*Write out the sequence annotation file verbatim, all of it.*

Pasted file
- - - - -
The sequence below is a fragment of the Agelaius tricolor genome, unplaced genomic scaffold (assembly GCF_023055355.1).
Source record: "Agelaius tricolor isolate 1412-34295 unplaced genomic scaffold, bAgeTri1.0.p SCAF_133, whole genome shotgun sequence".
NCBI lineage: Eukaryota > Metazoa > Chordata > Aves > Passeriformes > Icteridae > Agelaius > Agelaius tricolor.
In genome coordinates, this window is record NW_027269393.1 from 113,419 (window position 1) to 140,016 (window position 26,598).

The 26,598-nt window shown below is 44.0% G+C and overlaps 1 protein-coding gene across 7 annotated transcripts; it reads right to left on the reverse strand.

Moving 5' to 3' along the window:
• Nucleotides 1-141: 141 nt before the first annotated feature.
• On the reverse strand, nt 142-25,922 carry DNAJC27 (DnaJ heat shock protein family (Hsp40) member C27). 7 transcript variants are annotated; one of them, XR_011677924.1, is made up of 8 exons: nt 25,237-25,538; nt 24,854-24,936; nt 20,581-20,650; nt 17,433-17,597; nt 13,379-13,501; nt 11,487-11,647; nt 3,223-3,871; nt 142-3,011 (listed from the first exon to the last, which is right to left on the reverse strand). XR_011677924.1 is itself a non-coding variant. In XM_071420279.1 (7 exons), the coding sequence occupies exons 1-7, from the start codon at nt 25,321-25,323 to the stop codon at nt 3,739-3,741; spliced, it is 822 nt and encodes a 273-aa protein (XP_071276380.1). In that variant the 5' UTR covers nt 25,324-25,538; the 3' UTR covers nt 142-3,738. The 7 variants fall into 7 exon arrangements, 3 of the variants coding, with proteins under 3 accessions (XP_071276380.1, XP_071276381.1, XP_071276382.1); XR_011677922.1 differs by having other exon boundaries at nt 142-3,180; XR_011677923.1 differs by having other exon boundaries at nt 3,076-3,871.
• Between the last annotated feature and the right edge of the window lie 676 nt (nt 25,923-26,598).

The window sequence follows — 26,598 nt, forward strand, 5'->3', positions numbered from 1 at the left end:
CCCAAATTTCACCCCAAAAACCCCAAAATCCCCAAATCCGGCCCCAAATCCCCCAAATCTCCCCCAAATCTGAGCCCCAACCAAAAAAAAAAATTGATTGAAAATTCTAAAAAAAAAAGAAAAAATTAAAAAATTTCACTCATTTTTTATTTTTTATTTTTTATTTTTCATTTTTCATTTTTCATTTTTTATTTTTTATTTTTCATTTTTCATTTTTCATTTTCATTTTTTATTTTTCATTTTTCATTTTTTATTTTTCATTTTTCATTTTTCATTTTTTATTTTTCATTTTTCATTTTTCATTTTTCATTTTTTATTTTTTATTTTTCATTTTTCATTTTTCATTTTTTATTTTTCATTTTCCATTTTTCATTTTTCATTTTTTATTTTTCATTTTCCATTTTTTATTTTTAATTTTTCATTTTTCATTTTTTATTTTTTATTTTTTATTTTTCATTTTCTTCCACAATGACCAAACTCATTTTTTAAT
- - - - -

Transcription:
The sequence below is a fragment of the Agelaius tricolor genome, unplaced genomic scaffold (assembly GCF_023055355.1).
Source record: "Agelaius tricolor isolate 1412-34295 unplaced genomic scaffold, bAgeTri1.0.p SCAF_133, whole genome shotgun sequence".
NCBI lineage: Eukaryota > Metazoa > Chordata > Aves > Passeriformes > Icteridae > Agelaius > Agelaius tricolor.
In genome coordinates, this window is record NW_027269393.1 from 113,419 (window position 1) to 140,016 (window position 26,598).

The 26,598-nt window shown below is 44.0% G+C and overlaps 1 protein-coding gene across 7 annotated transcripts; it reads right to left on the reverse strand.

Moving 5' to 3' along the window:
• Nucleotides 1-141: 141 nt before the first annotated feature.
• On the reverse strand, nt 142-25,922 carry DNAJC27 (DnaJ heat shock protein family (Hsp40) member C27). 7 transcript variants are annotated; one of them, XR_011677924.1, is made up of 8 exons: nt 25,237-25,538; nt 24,854-24,936; nt 20,581-20,650; nt 17,433-17,597; nt 13,379-13,501; nt 11,487-11,647; nt 3,223-3,871; nt 142-3,011 (listed from the first exon to the last, which is right to left on the reverse strand). XR_011677924.1 is itself a non-coding variant. In XM_071420279.1 (7 exons), the coding sequence occupies exons 1-7, from the start codon at nt 25,321-25,323 to the stop codon at nt 3,739-3,741; spliced, it is 822 nt and encodes a 273-aa protein (XP_071276380.1). In that variant the 5' UTR covers nt 25,324-25,538; the 3' UTR covers nt 142-3,738. The 7 variants fall into 7 exon arrangements, 3 of the variants coding, with proteins under 3 accessions (XP_071276380.1, XP_071276381.1, XP_071276382.1); XR_011677922.1 differs by having other exon boundaries at nt 142-3,180; XR_011677923.1 differs by having other exon boundaries at nt 3,076-3,871.
• Between the last annotated feature and the right edge of the window lie 676 nt (nt 25,923-26,598).

The window sequence follows — 26,598 nt, forward strand, 5'->3', positions numbered from 1 at the left end:
CCCAAATTTCACCCCAAAAACCCCAAAATCCCCAAATCCGGCCCCAAATCCCCCAAATCTCCCCCAAATCTGAGCCCCAACCAAAAAAAAAAATTGATTGAAAATTCTAAAAAAAAAAGAAAAAATTAAAAAATTTCACTCATTTTTTATTTTTTATTTTTTATTTTTCATTTTTCATTTTTCATTTTTTATTTTTTATTTTTCATTTTTCATTTTTCATTTTCATTTTTTATTTTTCATTTTTCATTTTTTATTTTTCATTTTTCATTTTTCATTTTTTATTTTTCATTTTTCATTTTTCATTTTTCATTTTTTATTTTTTATTTTTCATTTTTCATTTTTCATTTTTTATTTTTCATTTTCCATTTTTCATTTTTCATTTTTTATTTTTCATTTTCCATTTTTTATTTTTAATTTTTCATTTTTCATTTTTTATTTTTTATTTTTTATTTTTCATTTTCTTCCACAATGACCAAACTCATTTTTTAAT